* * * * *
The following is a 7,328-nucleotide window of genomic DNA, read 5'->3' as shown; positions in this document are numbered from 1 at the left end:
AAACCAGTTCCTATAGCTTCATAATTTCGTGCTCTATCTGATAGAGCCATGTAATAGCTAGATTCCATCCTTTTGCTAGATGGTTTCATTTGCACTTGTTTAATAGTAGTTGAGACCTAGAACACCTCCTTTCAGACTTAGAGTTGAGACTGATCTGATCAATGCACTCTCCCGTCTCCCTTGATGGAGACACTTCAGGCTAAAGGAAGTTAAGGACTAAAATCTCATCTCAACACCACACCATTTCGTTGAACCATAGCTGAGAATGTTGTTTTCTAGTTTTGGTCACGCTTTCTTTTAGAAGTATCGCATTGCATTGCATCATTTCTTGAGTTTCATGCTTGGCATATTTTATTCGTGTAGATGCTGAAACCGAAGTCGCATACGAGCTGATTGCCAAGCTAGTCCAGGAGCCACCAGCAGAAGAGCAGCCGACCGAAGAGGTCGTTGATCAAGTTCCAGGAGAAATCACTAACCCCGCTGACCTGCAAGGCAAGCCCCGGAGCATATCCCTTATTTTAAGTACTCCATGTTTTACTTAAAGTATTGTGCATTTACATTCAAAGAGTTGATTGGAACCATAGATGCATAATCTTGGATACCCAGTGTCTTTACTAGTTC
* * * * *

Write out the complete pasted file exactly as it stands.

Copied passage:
The following is a 7,328-nucleotide window of genomic DNA, read 5'->3' as shown; positions in this document are numbered from 1 at the left end:
AAACCAGTTCCTATAGCTTCATAATTTCGTGCTCTATCTGATAGAGCCATGTAATAGCTAGATTCCATCCTTTTGCTAGATGGTTTCATTTGCACTTGTTTAATAGTAGTTGAGACCTAGAACACCTCCTTTCAGACTTAGAGTTGAGACTGATCTGATCAATGCACTCTCCCGTCTCCCTTGATGGAGACACTTCAGGCTAAAGGAAGTTAAGGACTAAAATCTCATCTCAACACCACACCATTTCGTTGAACCATAGCTGAGAATGTTGTTTTCTAGTTTTGGTCACGCTTTCTTTTAGAAGTATCGCATTGCATTGCATCATTTCTTGAGTTTCATGCTTGGCATATTTTATTCGTGTAGATGCTGAAACCGAAGTCGCATACGAGCTGATTGCCAAGCTAGTCCAGGAGCCACCAGCAGAAGAGCAGCCGACCGAAGAGGTCGTTGATCAAGTTCCAGGAGAAATCACTAACCCCGCTGACCTGCAAGGCAAGCCCCGGAGCATATCCCTTATTTTAAGTACTCCATGTTTTACTTAAAGTATTGTGCATTTACATTCAAAGAGTTGATTGGAACCATAGATGCATAATCTTGGATACCCAGTGTCTTTACTAGTTC